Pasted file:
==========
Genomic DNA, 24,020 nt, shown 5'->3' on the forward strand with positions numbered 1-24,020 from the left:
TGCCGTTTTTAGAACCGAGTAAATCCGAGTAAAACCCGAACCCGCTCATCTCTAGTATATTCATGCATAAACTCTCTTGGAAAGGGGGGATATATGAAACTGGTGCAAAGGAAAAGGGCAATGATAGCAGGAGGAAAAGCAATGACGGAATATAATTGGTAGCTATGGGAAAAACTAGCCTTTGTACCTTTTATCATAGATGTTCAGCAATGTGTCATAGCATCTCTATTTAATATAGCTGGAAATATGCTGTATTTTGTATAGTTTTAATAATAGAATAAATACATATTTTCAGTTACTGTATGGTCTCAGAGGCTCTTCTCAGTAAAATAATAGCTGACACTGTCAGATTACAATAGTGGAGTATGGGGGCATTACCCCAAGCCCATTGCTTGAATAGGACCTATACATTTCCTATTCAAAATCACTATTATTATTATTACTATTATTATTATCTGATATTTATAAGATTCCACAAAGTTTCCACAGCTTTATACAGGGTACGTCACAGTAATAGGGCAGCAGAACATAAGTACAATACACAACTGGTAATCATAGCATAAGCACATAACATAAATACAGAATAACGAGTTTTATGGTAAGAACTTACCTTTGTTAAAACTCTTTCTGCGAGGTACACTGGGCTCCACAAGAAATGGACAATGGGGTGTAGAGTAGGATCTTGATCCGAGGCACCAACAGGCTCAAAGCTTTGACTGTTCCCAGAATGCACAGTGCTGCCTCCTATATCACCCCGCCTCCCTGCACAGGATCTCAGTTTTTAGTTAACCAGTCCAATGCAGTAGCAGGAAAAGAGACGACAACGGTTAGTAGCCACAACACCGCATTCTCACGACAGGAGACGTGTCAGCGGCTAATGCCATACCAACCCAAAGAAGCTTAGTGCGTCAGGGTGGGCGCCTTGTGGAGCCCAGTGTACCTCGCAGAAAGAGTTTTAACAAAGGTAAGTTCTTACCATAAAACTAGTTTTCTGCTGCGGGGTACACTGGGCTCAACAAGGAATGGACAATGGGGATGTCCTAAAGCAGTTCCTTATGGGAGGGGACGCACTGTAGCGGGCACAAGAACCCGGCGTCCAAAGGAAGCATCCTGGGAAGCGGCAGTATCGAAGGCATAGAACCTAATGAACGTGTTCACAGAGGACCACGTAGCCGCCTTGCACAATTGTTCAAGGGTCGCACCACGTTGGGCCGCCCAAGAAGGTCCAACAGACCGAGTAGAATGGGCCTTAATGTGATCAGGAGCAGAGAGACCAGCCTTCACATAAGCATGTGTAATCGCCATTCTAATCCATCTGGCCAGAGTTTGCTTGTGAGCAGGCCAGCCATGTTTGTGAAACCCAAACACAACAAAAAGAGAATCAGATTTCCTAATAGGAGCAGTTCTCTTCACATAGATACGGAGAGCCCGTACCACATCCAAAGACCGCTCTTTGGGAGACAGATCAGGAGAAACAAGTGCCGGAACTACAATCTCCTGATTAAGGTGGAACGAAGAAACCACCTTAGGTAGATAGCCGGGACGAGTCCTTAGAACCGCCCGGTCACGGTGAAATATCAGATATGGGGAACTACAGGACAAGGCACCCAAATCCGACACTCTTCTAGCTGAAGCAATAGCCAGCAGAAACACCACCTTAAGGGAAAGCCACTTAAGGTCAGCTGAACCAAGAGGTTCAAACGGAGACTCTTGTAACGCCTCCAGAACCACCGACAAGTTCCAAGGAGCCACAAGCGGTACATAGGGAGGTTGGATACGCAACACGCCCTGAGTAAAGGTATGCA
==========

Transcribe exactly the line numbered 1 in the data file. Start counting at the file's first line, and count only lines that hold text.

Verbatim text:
Genomic DNA, 24,020 nt, shown 5'->3' on the forward strand with positions numbered 1-24,020 from the left: